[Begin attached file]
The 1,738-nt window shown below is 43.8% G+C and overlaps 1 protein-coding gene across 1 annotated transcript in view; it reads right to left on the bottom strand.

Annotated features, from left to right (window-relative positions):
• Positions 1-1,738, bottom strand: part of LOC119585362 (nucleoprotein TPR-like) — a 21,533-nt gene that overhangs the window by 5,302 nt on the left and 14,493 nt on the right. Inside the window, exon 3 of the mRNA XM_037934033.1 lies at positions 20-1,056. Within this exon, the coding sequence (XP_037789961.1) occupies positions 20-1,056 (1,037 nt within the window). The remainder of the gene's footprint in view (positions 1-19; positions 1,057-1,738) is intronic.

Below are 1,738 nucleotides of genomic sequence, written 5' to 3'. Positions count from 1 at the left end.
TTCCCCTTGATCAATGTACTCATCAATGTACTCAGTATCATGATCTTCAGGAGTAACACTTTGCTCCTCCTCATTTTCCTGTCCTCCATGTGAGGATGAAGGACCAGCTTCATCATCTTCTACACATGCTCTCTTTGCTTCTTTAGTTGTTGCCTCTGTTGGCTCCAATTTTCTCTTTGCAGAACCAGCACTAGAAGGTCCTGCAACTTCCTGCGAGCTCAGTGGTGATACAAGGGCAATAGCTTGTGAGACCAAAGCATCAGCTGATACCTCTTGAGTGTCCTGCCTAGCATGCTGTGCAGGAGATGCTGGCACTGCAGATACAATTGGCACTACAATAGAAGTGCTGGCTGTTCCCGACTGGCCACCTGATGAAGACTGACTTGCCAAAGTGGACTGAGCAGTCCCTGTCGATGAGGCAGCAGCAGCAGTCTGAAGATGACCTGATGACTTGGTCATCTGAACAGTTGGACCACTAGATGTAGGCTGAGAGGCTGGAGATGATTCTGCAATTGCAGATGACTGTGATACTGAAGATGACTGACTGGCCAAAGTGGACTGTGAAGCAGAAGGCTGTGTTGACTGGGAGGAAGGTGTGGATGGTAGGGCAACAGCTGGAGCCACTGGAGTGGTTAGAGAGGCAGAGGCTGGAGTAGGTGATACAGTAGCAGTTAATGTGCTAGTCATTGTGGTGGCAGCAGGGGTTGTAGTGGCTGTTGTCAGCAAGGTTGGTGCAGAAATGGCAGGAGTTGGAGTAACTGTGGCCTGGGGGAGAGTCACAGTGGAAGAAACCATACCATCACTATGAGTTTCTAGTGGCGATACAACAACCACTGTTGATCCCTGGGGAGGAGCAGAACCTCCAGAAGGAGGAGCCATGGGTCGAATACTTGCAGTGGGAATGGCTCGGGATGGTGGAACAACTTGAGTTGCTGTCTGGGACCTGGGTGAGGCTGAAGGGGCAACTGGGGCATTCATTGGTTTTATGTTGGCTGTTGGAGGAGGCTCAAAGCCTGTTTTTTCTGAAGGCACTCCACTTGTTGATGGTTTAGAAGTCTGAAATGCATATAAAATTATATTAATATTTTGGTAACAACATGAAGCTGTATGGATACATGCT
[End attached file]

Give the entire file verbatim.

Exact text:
The 1,738-nt window shown below is 43.8% G+C and overlaps 1 protein-coding gene across 1 annotated transcript in view; it reads right to left on the bottom strand.

Annotated features, from left to right (window-relative positions):
• Positions 1-1,738, bottom strand: part of LOC119585362 (nucleoprotein TPR-like) — a 21,533-nt gene that overhangs the window by 5,302 nt on the left and 14,493 nt on the right. Inside the window, exon 3 of the mRNA XM_037934033.1 lies at positions 20-1,056. Within this exon, the coding sequence (XP_037789961.1) occupies positions 20-1,056 (1,037 nt within the window). The remainder of the gene's footprint in view (positions 1-19; positions 1,057-1,738) is intronic.

Below are 1,738 nucleotides of genomic sequence, written 5' to 3'. Positions count from 1 at the left end.
TTCCCCTTGATCAATGTACTCATCAATGTACTCAGTATCATGATCTTCAGGAGTAACACTTTGCTCCTCCTCATTTTCCTGTCCTCCATGTGAGGATGAAGGACCAGCTTCATCATCTTCTACACATGCTCTCTTTGCTTCTTTAGTTGTTGCCTCTGTTGGCTCCAATTTTCTCTTTGCAGAACCAGCACTAGAAGGTCCTGCAACTTCCTGCGAGCTCAGTGGTGATACAAGGGCAATAGCTTGTGAGACCAAAGCATCAGCTGATACCTCTTGAGTGTCCTGCCTAGCATGCTGTGCAGGAGATGCTGGCACTGCAGATACAATTGGCACTACAATAGAAGTGCTGGCTGTTCCCGACTGGCCACCTGATGAAGACTGACTTGCCAAAGTGGACTGAGCAGTCCCTGTCGATGAGGCAGCAGCAGCAGTCTGAAGATGACCTGATGACTTGGTCATCTGAACAGTTGGACCACTAGATGTAGGCTGAGAGGCTGGAGATGATTCTGCAATTGCAGATGACTGTGATACTGAAGATGACTGACTGGCCAAAGTGGACTGTGAAGCAGAAGGCTGTGTTGACTGGGAGGAAGGTGTGGATGGTAGGGCAACAGCTGGAGCCACTGGAGTGGTTAGAGAGGCAGAGGCTGGAGTAGGTGATACAGTAGCAGTTAATGTGCTAGTCATTGTGGTGGCAGCAGGGGTTGTAGTGGCTGTTGTCAGCAAGGTTGGTGCAGAAATGGCAGGAGTTGGAGTAACTGTGGCCTGGGGGAGAGTCACAGTGGAAGAAACCATACCATCACTATGAGTTTCTAGTGGCGATACAACAACCACTGTTGATCCCTGGGGAGGAGCAGAACCTCCAGAAGGAGGAGCCATGGGTCGAATACTTGCAGTGGGAATGGCTCGGGATGGTGGAACAACTTGAGTTGCTGTCTGGGACCTGGGTGAGGCTGAAGGGGCAACTGGGGCATTCATTGGTTTTATGTTGGCTGTTGGAGGAGGCTCAAAGCCTGTTTTTTCTGAAGGCACTCCACTTGTTGATGGTTTAGAAGTCTGAAATGCATATAAAATTATATTAATATTTTGGTAACAACATGAAGCTGTATGGATACATGCT